In the late 1970s, Noel Lee wanted to improve the sound quality from his home audio equipment. He didn't have very much money, so Lee experimented with ways to create a better sound by improving inexpensive cabling. At first he worked out of his family's apartment and later in his in-laws' garage, which they rented from family after moving to the Richmond district in 1978. Lee experimented with different widths, winding methods, and qualities of copper and insulation in audio cables to find an alternative to the zip cord audio vendors gave out for free. He compared different wire constructs, while listening to Tchaikovsky's 1812 Overture.
Lee called the 12-gauge audio cable he created "Monster" due to its size. According to Vision Magazine, the first Monster cable was "a low-resistance twin-axial stranded design." Lee manufactured the cable by hand on a ping pong table and sold it door-to-door. According to Lee, Pacific Stereo was the first electronics retailer to give him a chance to sell Monster cables in their store.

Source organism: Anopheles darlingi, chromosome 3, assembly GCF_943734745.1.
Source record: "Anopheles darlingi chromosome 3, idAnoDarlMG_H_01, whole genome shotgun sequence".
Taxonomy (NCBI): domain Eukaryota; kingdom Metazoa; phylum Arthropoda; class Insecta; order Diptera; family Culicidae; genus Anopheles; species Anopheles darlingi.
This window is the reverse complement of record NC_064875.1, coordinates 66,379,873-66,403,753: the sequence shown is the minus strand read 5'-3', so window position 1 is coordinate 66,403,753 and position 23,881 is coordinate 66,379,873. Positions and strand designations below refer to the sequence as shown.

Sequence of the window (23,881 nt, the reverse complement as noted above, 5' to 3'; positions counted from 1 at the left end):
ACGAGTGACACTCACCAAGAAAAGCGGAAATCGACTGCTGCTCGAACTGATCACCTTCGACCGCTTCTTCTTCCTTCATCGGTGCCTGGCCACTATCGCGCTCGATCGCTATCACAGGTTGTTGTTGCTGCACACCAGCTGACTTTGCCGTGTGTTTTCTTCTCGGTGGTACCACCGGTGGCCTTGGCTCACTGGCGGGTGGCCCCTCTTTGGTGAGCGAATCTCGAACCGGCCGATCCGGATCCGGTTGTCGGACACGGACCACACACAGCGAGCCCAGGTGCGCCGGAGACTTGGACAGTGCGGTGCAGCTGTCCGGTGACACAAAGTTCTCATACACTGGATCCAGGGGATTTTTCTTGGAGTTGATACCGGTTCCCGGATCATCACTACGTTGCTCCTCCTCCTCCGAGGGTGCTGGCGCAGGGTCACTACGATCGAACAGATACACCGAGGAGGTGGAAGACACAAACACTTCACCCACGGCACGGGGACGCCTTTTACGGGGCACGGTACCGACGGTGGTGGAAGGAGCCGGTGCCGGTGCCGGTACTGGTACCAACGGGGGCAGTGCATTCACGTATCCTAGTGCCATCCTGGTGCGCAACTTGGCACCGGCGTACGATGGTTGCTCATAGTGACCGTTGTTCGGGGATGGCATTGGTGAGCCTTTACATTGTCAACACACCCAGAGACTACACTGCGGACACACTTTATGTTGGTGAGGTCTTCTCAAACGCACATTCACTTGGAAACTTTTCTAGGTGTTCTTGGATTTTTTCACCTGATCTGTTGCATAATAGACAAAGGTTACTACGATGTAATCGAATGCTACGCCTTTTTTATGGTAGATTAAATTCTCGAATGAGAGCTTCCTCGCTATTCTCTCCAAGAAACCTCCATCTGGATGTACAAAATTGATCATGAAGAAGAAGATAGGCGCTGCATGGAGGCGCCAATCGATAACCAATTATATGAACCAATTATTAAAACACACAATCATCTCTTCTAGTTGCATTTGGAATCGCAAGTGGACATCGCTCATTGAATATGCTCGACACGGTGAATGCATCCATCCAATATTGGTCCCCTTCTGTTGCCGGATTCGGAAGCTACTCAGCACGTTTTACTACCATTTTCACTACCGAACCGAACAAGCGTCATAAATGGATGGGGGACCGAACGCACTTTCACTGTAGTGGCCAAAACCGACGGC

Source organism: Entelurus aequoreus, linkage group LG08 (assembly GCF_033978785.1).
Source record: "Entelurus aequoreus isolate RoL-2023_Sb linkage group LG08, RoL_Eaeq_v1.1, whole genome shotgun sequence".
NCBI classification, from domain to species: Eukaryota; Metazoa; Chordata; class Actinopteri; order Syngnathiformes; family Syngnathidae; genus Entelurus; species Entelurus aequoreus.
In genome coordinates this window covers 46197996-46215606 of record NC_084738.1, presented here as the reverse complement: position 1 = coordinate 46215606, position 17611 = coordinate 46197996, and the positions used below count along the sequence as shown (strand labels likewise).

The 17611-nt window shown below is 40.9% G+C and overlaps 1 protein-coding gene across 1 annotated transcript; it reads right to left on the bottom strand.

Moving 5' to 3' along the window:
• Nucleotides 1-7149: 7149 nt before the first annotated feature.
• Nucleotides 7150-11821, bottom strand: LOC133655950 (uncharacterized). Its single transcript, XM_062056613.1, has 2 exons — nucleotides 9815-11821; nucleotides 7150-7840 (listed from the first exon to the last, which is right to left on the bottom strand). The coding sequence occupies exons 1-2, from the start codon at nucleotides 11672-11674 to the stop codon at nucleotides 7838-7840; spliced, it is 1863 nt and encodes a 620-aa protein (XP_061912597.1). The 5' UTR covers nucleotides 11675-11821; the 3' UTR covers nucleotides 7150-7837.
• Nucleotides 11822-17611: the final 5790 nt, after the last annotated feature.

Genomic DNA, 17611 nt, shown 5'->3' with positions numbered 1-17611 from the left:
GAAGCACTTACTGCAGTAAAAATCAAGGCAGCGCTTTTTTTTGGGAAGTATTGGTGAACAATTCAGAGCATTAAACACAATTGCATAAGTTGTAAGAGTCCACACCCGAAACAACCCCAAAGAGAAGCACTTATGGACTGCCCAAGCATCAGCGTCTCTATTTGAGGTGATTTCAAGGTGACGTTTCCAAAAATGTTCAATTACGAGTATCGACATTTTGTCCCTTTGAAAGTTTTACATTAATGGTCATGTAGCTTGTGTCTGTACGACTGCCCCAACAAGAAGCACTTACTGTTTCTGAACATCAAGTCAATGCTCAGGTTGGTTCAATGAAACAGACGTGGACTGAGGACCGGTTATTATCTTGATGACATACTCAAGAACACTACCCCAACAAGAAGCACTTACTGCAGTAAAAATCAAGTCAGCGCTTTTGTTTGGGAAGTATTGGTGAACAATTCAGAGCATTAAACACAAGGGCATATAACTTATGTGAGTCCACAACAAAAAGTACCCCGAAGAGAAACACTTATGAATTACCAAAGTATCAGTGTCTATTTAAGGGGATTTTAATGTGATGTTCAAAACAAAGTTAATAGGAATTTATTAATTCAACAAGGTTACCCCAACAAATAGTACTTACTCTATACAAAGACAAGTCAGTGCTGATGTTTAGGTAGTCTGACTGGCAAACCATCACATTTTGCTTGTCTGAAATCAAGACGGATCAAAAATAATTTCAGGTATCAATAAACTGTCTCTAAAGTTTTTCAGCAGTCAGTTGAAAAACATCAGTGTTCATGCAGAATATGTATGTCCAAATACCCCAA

Lee spent $50,000 in personal savings to demonstrate the cables at the Consumer Electronics Show (CES) in Chicago in 1979, using a borrowed portion of someone else's exhibit area. Lee received a positive response at the event and founded Monster, Inc. (formerly known as Monster Cable Products) later that year. Lee received an order from a Canadian distributor for 30,000 cables. The distributor wouldn't pay until the products were shipped, so Lee took out a $250,000 bank loan to pay for the production of the cables. According to Lee, he started the company without business experience or a strategy.